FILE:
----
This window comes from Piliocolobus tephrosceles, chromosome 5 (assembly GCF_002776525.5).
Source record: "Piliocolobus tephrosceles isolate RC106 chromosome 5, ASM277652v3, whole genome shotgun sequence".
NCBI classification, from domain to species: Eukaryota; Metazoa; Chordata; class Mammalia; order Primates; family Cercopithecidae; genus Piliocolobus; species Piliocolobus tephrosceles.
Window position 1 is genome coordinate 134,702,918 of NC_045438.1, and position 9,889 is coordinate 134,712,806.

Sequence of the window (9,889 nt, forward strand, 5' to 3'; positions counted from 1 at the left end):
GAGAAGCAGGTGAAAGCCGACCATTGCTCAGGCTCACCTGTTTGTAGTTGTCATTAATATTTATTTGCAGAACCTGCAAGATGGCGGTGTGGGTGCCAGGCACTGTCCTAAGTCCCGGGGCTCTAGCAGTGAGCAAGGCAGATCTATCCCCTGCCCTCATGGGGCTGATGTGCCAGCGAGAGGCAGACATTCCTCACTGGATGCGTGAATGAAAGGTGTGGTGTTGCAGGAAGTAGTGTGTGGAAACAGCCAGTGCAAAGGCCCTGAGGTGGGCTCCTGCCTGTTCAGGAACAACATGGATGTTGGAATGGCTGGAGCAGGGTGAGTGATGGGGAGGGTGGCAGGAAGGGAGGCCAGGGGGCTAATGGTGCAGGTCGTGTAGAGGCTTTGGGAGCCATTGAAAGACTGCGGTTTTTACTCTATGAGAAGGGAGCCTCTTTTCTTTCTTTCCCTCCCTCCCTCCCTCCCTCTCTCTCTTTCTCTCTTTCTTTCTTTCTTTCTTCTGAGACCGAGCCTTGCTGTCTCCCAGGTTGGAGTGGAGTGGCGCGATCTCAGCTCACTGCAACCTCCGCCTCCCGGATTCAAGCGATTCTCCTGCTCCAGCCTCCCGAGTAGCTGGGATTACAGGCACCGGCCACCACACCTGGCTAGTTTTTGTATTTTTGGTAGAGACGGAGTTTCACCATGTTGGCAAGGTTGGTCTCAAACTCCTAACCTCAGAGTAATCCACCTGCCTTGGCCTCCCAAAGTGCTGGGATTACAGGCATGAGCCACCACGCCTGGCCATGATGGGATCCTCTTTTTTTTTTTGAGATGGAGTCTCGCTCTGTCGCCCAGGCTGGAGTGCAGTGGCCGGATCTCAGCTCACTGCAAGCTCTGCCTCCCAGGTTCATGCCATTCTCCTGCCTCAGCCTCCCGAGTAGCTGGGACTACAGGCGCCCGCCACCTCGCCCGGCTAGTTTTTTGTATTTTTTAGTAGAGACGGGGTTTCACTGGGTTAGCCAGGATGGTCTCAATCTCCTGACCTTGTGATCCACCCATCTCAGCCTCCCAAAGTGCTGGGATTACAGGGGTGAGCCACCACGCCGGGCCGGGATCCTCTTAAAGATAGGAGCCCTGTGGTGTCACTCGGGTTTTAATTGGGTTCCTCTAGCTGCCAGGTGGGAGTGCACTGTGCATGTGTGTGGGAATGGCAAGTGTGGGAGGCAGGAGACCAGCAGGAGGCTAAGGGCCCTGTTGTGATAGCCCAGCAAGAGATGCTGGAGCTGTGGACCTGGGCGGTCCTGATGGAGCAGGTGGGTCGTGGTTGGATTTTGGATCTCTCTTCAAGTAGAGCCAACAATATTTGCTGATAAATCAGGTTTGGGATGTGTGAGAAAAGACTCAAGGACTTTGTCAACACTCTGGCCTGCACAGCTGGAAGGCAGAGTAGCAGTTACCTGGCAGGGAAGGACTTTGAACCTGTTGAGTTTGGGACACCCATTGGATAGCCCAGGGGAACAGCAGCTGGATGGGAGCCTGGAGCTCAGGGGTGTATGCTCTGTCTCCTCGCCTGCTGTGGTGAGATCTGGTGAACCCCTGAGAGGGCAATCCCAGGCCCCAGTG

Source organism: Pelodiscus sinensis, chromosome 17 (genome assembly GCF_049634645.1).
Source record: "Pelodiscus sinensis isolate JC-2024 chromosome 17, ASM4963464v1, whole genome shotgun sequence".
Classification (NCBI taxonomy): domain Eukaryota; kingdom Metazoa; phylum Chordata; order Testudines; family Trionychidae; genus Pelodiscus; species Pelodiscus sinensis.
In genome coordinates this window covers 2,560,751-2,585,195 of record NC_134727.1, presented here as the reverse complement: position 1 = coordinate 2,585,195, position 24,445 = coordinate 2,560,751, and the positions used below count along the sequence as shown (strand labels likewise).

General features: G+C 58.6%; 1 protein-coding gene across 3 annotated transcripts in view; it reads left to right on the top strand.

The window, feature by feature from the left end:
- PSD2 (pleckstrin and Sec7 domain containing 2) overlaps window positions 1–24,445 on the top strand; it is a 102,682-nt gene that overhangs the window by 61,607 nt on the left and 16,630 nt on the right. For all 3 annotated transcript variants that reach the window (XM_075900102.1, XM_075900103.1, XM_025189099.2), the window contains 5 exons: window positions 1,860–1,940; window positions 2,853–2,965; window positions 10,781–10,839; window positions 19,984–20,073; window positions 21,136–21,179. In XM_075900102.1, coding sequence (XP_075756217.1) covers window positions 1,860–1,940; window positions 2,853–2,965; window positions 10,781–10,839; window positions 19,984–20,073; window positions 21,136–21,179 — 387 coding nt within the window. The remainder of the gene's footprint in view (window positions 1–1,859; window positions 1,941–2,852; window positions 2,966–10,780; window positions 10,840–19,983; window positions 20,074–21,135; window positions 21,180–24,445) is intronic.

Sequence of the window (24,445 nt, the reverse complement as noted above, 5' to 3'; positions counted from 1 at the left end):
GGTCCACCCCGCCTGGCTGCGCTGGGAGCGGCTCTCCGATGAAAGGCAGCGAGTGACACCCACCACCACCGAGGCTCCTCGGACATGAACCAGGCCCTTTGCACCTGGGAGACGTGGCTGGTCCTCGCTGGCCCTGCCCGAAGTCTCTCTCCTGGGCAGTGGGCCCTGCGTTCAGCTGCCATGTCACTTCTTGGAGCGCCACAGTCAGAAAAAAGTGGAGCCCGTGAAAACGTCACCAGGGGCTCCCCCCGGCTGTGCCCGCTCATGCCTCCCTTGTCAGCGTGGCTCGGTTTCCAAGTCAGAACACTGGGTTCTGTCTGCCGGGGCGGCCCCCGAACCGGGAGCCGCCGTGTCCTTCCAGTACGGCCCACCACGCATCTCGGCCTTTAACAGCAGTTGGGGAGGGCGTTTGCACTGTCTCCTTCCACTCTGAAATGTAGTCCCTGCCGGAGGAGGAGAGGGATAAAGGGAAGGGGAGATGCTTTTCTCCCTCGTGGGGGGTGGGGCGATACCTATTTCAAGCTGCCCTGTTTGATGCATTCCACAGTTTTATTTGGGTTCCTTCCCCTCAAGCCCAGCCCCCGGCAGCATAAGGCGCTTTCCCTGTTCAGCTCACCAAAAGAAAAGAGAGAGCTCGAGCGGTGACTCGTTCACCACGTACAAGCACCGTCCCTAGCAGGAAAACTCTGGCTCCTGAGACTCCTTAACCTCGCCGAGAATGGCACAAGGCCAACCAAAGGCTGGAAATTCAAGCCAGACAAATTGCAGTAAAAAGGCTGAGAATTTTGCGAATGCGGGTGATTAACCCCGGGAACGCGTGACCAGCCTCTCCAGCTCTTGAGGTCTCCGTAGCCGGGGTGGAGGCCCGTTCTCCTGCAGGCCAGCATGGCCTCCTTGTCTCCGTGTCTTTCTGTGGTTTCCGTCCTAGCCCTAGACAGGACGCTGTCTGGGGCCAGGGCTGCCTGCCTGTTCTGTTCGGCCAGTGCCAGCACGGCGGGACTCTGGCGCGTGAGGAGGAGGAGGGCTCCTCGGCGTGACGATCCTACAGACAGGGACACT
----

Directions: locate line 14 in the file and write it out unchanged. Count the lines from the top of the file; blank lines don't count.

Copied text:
Sequence of the window (24,445 nt, the reverse complement as noted above, 5' to 3'; positions counted from 1 at the left end):